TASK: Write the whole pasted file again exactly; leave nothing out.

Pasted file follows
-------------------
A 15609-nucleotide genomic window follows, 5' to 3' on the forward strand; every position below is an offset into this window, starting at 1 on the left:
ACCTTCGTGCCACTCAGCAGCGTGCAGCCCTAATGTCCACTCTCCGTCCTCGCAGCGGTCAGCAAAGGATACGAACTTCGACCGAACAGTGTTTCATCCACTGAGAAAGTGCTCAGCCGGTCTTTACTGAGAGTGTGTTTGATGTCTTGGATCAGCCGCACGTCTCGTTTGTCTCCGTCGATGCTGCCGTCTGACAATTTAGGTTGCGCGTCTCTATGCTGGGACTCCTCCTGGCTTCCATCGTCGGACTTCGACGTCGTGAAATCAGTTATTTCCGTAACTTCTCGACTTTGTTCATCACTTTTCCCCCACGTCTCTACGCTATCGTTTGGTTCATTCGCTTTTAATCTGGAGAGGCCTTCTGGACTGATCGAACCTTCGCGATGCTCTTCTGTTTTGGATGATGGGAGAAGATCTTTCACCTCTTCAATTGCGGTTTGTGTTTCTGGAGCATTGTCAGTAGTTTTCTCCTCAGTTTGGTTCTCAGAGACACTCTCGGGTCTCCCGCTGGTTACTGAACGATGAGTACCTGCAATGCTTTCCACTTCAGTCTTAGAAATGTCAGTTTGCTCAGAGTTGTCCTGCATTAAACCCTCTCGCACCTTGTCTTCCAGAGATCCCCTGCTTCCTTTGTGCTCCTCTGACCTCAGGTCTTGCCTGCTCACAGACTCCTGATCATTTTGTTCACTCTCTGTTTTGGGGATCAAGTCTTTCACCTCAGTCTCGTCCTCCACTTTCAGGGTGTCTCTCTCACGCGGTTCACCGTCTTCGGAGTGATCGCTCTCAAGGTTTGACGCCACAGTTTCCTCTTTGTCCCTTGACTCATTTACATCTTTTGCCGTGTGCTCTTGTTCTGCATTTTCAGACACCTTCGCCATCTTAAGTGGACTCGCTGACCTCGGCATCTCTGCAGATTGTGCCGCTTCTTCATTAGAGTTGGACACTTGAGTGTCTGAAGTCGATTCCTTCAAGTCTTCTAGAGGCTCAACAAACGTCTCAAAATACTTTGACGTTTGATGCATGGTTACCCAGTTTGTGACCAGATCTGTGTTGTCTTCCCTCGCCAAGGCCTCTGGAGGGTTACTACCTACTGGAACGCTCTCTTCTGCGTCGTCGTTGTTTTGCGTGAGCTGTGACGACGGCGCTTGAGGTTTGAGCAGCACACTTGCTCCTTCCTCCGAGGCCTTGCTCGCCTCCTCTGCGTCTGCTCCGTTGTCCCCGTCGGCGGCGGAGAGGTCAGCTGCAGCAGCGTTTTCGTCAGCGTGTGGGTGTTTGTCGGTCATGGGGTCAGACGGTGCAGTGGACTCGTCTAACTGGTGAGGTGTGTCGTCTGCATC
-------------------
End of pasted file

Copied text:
A 15609-nucleotide genomic window follows, 5' to 3' on the forward strand; every position below is an offset into this window, starting at 1 on the left:
ACCTTCGTGCCACTCAGCAGCGTGCAGCCCTAATGTCCACTCTCCGTCCTCGCAGCGGTCAGCAAAGGATACGAACTTCGACCGAACAGTGTTTCATCCACTGAGAAAGTGCTCAGCCGGTCTTTACTGAGAGTGTGTTTGATGTCTTGGATCAGCCGCACGTCTCGTTTGTCTCCGTCGATGCTGCCGTCTGACAATTTAGGTTGCGCGTCTCTATGCTGGGACTCCTCCTGGCTTCCATCGTCGGACTTCGACGTCGTGAAATCAGTTATTTCCGTAACTTCTCGACTTTGTTCATCACTTTTCCCCCACGTCTCTACGCTATCGTTTGGTTCATTCGCTTTTAATCTGGAGAGGCCTTCTGGACTGATCGAACCTTCGCGATGCTCTTCTGTTTTGGATGATGGGAGAAGATCTTTCACCTCTTCAATTGCGGTTTGTGTTTCTGGAGCATTGTCAGTAGTTTTCTCCTCAGTTTGGTTCTCAGAGACACTCTCGGGTCTCCCGCTGGTTACTGAACGATGAGTACCTGCAATGCTTTCCACTTCAGTCTTAGAAATGTCAGTTTGCTCAGAGTTGTCCTGCATTAAACCCTCTCGCACCTTGTCTTCCAGAGATCCCCTGCTTCCTTTGTGCTCCTCTGACCTCAGGTCTTGCCTGCTCACAGACTCCTGATCATTTTGTTCACTCTCTGTTTTGGGGATCAAGTCTTTCACCTCAGTCTCGTCCTCCACTTTCAGGGTGTCTCTCTCACGCGGTTCACCGTCTTCGGAGTGATCGCTCTCAAGGTTTGACGCCACAGTTTCCTCTTTGTCCCTTGACTCATTTACATCTTTTGCCGTGTGCTCTTGTTCTGCATTTTCAGACACCTTCGCCATCTTAAGTGGACTCGCTGACCTCGGCATCTCTGCAGATTGTGCCGCTTCTTCATTAGAGTTGGACACTTGAGTGTCTGAAGTCGATTCCTTCAAGTCTTCTAGAGGCTCAACAAACGTCTCAAAATACTTTGACGTTTGATGCATGGTTACCCAGTTTGTGACCAGATCTGTGTTGTCTTCCCTCGCCAAGGCCTCTGGAGGGTTACTACCTACTGGAACGCTCTCTTCTGCGTCGTCGTTGTTTTGCGTGAGCTGTGACGACGGCGCTTGAGGTTTGAGCAGCACACTTGCTCCTTCCTCCGAGGCCTTGCTCGCCTCCTCTGCGTCTGCTCCGTTGTCCCCGTCGGCGGCGGAGAGGTCAGCTGCAGCAGCGTTTTCGTCAGCGTGTGGGTGTTTGTCGGTCATGGGGTCAGACGGTGCAGTGGACTCGTCTAACTGGTGAGGTGTGTCGTCTGCATC